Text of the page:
By Ken Reed

“There’s something to the play of football that damages the brain,” says Dr. Ann McKee, a Boston University neuropathologist and the world’s preeminent expert on CTE. “That, to me, is irrefutable.”

Andrew Lawrence has written a comprehensive feature article in Men’s Health on the dangers of football for kids with still developing brains (actually, brains aren’t fully developed until the early 20’s). He goes over a lot of the most recent research linking football and brain injuries.

One of the key takeaways is that the problem isn’t just concussions. Repetitive sub-concussive blows to the head (or even to the chest, resulting in a whiplash effect on the brain inside the skull) can cause brain damage.

“It’s concussion this, concussion that,” says Dr. Robert Stern. “With the focus on concussions, it takes everyone in a different direction from what the real problem is.”

Stern, a professor of neurology and neurosurgery at Boston University, says the biggest problem isn’t concussions but subconcussive hits, the repetitive blows to the head that take place in every football game. Those blows usually aren’t bad enough to send players out of the game, but according to Stern, in some players, repetitive subconcussive hits can lead to changes in the brain’s structural integrity. And that makes CTE a real risk factor for players long before they reach the NFL.

Lawrence writes:

“After a single injury, the cells’ default response is to clean up toxic proteins and chemicals. But when the head is hit time and again, that recovery sequence becomes overwhelmed. One consequence is a buildup of tau, an abnormal protein that clumps together and creates tangles that eventually choke brain cells to death. It can also spread to other cells and propagate, leading to CTE.”


Yet, there are still three million boys playing football in the United States, according to the National Sporting Goods Association. That number has dropped considerably from the nearly 4 million boys that were playing nine years ago before the concussion crisis. The drop-off has been primarily attributed to fears over concussions and CTE. As more and more parents become aware that repetitive subconcussive hits can be just as big of a problem as concussions, the number of boys playing football will likely drop some more.

Wake Forest researchers followed 25 boys ages 8 through 13 over a season of tackle football. They placed sensors inside the players’ helmets to measure impacts. Players accumulated between 250 to 580 “crashes” during the season. The MRIs of the kids’ brains taken before and after the season showed that those “who experienced more cumulative head impact exposure had more changes in brain white matter.” The stunning part is not one player had suffered a concussion. Brain damage had occurred without any concussions in the group. And the players and the parents weren’t even aware of it. An older Purdue University study had similar results.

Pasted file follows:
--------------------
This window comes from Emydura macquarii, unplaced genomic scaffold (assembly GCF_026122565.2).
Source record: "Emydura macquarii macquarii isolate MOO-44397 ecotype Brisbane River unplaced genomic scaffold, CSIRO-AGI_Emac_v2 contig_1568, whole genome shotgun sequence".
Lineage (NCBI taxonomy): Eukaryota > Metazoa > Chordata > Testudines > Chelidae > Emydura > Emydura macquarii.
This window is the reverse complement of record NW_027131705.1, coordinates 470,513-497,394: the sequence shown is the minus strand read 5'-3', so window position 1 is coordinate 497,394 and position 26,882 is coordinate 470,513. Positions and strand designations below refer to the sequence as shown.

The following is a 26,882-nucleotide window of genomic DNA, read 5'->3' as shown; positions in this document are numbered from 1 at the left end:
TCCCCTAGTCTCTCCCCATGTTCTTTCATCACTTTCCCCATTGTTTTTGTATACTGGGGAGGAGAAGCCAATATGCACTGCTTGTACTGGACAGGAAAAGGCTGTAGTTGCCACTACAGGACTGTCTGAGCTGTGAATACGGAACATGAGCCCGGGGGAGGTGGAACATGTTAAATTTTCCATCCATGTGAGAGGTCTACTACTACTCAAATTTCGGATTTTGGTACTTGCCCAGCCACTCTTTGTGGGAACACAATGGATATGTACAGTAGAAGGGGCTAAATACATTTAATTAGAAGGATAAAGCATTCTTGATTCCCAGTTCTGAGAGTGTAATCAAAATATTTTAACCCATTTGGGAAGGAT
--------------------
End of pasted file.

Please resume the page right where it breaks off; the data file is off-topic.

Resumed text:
“Just the routine hits changed the brain,” says Stern. “That’s what parents need to hear.”

According to a recent Wall Street Journal/NBC News poll, 53 percent of mothers polled said they would steer their kids away from playing football due to concerns about concussions. That’s a jump of 13 percent over 2014 poll data.

So, more parents are definitely becoming concerned about the dangers of youth and high school football. Fewer kids are playing the game. But a ton of young kids will still sign up for football again this fall.

What will finally tip the scales enough for a large number of parents to say enough is enough?

Lawrence writes that eventually there was enough evidence on smoking and other public health dangers that public opinion and behavior changed on a large scale.

Given the already huge mound of research showing that football is dangerous to the human brain — especially at young ages — I wonder how much more will be needed until we reach the tipping point?

Ken Reed, Sports Policy Director, League of Fans


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